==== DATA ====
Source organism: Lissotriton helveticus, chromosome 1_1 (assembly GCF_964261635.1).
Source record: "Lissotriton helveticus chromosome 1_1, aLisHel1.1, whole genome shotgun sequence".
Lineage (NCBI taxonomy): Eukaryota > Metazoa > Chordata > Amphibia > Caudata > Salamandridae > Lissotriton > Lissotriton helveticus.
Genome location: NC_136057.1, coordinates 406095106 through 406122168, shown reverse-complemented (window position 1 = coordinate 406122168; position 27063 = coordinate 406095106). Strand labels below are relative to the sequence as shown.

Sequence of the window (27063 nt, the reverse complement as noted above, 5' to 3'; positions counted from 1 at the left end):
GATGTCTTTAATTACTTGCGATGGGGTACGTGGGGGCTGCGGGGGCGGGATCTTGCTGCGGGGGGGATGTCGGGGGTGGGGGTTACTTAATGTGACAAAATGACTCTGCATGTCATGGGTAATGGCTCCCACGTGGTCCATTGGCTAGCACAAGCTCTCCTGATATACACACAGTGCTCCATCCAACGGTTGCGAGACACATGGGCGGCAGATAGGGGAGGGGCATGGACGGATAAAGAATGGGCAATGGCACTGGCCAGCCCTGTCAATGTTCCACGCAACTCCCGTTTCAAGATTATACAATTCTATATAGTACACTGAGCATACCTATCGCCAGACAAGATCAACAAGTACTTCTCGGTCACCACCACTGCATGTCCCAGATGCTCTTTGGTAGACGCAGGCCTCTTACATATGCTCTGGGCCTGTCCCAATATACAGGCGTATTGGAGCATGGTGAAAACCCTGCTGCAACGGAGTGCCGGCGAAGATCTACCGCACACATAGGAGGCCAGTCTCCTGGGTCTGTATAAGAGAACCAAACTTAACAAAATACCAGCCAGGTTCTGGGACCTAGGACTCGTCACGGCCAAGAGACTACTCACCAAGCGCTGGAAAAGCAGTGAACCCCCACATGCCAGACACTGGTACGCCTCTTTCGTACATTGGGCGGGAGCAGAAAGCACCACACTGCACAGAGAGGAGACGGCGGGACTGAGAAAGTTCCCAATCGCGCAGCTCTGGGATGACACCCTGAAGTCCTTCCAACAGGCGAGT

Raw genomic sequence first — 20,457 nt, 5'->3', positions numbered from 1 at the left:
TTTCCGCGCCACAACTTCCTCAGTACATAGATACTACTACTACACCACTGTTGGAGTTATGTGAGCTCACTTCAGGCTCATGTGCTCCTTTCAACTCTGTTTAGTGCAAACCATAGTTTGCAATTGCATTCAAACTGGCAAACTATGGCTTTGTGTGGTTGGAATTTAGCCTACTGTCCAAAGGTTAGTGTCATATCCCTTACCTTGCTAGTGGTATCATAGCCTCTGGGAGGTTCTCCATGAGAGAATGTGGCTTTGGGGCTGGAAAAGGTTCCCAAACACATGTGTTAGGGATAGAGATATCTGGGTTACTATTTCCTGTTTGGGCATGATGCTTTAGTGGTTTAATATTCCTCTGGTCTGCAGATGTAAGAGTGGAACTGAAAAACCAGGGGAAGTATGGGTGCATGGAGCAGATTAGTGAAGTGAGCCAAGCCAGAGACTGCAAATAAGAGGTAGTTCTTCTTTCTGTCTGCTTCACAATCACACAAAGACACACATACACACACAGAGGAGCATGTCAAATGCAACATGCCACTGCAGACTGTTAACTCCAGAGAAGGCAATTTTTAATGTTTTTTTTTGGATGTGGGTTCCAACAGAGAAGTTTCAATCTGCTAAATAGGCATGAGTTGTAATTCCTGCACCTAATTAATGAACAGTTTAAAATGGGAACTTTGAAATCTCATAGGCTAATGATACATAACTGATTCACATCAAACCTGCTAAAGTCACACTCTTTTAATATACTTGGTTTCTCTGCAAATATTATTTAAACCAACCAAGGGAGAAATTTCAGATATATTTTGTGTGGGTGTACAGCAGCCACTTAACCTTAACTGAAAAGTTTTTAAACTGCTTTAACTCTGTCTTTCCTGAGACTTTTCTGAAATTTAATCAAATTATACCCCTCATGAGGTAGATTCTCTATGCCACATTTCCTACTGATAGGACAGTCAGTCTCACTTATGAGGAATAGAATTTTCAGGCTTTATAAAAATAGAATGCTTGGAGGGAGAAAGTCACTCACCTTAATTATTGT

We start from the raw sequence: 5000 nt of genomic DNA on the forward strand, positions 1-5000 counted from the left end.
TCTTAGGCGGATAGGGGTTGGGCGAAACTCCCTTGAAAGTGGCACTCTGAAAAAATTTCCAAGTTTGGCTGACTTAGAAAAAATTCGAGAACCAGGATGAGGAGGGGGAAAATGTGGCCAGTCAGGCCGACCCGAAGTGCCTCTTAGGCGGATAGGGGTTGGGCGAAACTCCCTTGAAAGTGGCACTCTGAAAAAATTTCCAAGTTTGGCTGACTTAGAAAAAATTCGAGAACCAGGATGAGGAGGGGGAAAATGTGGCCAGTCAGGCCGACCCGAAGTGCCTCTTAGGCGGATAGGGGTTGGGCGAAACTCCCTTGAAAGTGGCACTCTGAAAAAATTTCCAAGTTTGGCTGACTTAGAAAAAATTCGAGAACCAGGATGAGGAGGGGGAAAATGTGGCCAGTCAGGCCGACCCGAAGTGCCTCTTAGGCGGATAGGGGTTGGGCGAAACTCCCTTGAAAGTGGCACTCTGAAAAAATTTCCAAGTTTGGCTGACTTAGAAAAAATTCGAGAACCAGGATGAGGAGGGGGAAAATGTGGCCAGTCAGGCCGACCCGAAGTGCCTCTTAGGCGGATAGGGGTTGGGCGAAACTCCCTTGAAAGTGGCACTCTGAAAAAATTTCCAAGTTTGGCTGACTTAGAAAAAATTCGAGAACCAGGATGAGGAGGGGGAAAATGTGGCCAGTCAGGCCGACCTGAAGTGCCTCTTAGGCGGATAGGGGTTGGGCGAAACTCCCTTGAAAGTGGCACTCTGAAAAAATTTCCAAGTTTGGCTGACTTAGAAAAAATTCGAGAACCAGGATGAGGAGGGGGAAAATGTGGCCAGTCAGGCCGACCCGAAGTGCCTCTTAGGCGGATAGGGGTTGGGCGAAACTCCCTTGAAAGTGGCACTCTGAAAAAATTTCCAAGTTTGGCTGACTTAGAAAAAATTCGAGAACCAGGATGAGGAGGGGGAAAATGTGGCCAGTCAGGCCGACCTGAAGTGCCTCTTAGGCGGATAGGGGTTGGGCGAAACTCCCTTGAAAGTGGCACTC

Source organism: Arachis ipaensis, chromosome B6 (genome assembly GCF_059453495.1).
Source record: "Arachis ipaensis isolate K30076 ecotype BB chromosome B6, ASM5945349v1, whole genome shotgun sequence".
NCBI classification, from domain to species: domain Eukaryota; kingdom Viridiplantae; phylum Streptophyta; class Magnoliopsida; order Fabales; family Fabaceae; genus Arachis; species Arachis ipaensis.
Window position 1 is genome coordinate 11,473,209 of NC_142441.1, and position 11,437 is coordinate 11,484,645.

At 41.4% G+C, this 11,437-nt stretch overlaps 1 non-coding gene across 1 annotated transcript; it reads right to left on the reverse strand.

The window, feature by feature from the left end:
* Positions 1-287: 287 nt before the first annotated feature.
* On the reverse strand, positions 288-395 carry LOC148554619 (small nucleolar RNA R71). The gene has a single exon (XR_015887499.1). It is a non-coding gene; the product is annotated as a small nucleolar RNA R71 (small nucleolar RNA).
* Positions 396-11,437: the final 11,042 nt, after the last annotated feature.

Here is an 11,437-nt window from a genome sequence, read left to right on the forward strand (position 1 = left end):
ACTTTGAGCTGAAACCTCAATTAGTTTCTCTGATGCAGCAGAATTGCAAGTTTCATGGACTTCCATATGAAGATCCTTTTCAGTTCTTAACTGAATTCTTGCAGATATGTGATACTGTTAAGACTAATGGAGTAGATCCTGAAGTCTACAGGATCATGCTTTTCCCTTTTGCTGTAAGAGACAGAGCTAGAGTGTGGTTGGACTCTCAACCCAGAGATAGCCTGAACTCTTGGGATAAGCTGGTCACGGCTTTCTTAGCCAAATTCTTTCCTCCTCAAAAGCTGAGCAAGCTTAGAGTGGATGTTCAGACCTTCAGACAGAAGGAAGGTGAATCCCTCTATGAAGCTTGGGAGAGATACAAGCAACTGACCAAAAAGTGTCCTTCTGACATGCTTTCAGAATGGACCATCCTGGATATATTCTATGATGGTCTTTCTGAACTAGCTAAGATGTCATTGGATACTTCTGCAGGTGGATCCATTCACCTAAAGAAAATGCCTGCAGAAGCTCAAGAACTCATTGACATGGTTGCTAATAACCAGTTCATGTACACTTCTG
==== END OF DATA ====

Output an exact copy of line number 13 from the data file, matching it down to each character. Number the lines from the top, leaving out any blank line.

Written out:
NCBI classification, from domain to species: domain Eukaryota; kingdom Viridiplantae; phylum Streptophyta; class Magnoliopsida; order Fabales; family Fabaceae; genus Arachis; species Arachis ipaensis.